Difference Between the Roles of a Loss Adjuster and Loss Assessor

This role is relatively new in the terms of the definition, as not many people know about the actual significance of a loss adjuster. In older times, when the insurance was a new phenomenon,  insurance companies used to hire an intermediary who could assess the authenticity of the claim and pay them a little fee for their services. However, as the profession evolved, the role of a loss adjuster has become important, which is why this blog focuses on what a loss adjuster actually does, to highlight the importance of their role.

What Do They Do?

Whenever there is an accident, a fire, a robbery or an incident that causes damage to the property, people file a claim if they have gotten their property insured earlier. To verify the claim and determine the degree of damage done, and subsequent steps required to file the claim, a loss adjuster is hired. A loss adjuster recommends the insurance companies how much is to be paid on the basis of the policy coverage. A loss adjuster works on behalf of both the parties and is impartial.

They also assure the claimants that their claim will be processed smoothly and without any biases.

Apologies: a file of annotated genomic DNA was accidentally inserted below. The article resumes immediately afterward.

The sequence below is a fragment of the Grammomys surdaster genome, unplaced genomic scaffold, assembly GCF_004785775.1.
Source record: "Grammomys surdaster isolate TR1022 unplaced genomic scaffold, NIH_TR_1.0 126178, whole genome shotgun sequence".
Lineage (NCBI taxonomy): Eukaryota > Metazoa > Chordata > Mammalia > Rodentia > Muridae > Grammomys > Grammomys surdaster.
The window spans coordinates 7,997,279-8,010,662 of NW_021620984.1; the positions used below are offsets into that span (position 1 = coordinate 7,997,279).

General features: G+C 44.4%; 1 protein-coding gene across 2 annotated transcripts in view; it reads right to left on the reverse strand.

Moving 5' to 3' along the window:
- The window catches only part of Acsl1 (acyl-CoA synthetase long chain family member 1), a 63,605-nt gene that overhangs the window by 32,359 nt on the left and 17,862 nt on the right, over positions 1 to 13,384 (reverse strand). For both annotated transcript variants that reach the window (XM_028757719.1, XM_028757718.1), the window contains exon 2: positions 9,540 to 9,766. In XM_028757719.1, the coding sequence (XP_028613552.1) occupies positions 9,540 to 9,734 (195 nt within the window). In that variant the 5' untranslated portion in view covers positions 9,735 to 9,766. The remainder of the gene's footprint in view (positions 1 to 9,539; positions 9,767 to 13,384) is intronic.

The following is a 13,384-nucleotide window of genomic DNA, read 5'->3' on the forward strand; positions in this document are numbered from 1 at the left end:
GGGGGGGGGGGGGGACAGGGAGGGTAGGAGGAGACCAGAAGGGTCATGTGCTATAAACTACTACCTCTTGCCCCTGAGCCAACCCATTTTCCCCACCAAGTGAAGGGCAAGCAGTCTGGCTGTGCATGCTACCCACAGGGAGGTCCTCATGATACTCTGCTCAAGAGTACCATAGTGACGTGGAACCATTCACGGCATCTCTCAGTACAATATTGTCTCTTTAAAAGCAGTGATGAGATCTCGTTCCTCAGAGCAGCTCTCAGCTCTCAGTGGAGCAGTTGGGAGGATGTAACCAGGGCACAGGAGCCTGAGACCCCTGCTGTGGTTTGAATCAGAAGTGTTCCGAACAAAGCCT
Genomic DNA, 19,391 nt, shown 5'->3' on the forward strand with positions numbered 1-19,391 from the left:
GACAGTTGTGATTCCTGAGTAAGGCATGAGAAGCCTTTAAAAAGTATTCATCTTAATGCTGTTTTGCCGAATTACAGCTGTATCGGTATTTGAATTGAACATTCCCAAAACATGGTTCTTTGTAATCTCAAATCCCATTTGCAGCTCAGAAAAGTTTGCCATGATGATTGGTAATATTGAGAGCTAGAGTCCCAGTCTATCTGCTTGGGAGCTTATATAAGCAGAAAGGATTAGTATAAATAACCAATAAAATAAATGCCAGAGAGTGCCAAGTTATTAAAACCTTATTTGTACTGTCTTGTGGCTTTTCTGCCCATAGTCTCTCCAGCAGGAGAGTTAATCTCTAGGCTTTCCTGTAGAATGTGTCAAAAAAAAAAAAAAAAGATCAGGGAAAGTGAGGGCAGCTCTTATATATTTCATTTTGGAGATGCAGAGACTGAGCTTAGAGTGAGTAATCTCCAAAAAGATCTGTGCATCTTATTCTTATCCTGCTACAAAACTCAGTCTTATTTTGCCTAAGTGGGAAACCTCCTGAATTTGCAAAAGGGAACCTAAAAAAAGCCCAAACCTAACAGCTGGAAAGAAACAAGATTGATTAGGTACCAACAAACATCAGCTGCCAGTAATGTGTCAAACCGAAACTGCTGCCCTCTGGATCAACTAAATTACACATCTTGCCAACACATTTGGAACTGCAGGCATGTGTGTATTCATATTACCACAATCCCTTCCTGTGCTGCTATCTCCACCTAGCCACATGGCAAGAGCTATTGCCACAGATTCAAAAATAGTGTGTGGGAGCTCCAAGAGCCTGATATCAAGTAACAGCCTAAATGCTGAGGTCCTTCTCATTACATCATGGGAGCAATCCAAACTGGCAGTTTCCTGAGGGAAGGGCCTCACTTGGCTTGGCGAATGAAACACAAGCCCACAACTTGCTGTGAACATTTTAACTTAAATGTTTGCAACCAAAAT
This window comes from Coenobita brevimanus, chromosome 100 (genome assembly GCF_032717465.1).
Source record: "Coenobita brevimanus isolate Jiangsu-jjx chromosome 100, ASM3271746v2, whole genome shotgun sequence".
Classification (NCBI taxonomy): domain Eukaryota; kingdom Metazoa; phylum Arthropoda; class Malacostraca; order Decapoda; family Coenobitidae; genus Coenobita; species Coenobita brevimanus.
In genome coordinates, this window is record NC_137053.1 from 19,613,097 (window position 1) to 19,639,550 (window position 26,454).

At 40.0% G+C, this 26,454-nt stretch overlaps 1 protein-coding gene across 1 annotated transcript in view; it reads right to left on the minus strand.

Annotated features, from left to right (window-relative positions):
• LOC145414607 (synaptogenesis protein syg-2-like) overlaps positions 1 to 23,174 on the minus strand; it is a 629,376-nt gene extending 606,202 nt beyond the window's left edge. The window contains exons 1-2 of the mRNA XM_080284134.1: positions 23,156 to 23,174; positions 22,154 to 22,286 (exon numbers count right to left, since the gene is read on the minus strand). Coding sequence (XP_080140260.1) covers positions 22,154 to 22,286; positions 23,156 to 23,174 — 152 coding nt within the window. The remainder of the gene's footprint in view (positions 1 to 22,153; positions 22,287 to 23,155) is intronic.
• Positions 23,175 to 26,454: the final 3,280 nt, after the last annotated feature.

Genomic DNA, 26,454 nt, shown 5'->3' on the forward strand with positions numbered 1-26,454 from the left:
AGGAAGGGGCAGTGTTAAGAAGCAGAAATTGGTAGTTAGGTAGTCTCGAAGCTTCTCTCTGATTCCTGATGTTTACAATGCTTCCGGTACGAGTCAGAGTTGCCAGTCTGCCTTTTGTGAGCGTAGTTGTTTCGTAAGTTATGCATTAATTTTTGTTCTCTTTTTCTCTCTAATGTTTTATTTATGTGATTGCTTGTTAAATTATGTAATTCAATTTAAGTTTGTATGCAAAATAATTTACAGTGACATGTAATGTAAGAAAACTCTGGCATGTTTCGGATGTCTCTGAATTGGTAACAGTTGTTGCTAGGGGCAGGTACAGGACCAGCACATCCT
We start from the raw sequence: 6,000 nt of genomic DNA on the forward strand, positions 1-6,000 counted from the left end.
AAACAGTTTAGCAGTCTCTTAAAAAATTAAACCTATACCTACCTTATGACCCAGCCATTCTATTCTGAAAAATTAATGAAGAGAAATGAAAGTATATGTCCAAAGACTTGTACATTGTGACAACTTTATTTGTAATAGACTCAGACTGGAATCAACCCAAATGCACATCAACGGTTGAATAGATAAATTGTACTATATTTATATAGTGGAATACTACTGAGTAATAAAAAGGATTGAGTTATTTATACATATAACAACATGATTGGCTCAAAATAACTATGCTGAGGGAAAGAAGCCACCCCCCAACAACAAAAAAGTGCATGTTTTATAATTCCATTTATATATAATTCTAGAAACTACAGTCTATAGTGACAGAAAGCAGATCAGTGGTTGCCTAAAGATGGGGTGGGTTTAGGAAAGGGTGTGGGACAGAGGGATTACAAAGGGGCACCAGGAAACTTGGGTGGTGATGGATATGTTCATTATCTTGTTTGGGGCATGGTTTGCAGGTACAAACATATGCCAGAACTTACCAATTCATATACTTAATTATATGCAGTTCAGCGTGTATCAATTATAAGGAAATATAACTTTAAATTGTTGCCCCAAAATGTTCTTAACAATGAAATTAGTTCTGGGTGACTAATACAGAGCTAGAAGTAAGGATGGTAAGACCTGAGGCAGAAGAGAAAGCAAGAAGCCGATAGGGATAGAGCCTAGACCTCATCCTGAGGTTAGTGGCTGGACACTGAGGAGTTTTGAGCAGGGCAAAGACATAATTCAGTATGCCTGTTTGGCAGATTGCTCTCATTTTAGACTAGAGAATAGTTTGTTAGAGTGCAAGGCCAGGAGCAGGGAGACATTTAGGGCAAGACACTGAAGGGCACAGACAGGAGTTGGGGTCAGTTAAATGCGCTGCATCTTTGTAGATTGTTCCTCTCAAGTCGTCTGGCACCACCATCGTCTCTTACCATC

• They investigate the event and assess how the incident took place.
  • They negotiate with both parties, and take interviews of the witnesses, gather statements and settle claims according to the policies.
  • They calculate the value of the property, make guidelines for making a claim, calculate the losses, and check if the claim can be quantified.
  • They participate in trials, meetings, and act as a mediator.

Here are some other roles that a loss adjuster plays within their respective field with more or less the same duties:

  • Claim adjuster
  • Claim specialist
  • Property adjuster
  • Liability adjuster
  • Accident loss adjuster
  • Catastrophe adjuster

Often time, people make the mistake of mixing up the role of loss adjuster and loss assessor. The difference between these two is very subtle.

Who Are Loss Assessors?

A loss assessor exclusively works on behalf of the person who is making the claim. He makes sure that your property is valued and the losses are properly covered. He is more like an attorney to you who legally represents you when you are making the claim so you get the value you deserve. The basic duties of a loss assessor include:

  • Representing the claimant to the insurance company, setting meetings with the loss adjusters.
  • Drafting and finalizing the claim on behalf of the person who has suffered the loss.
  • Negotiate with the loss adjuster and the company to make sure the value settled is fair.
  • Handle the cases, which are complex, or those which the insurance companies have earlier refused to take due to complications in the process.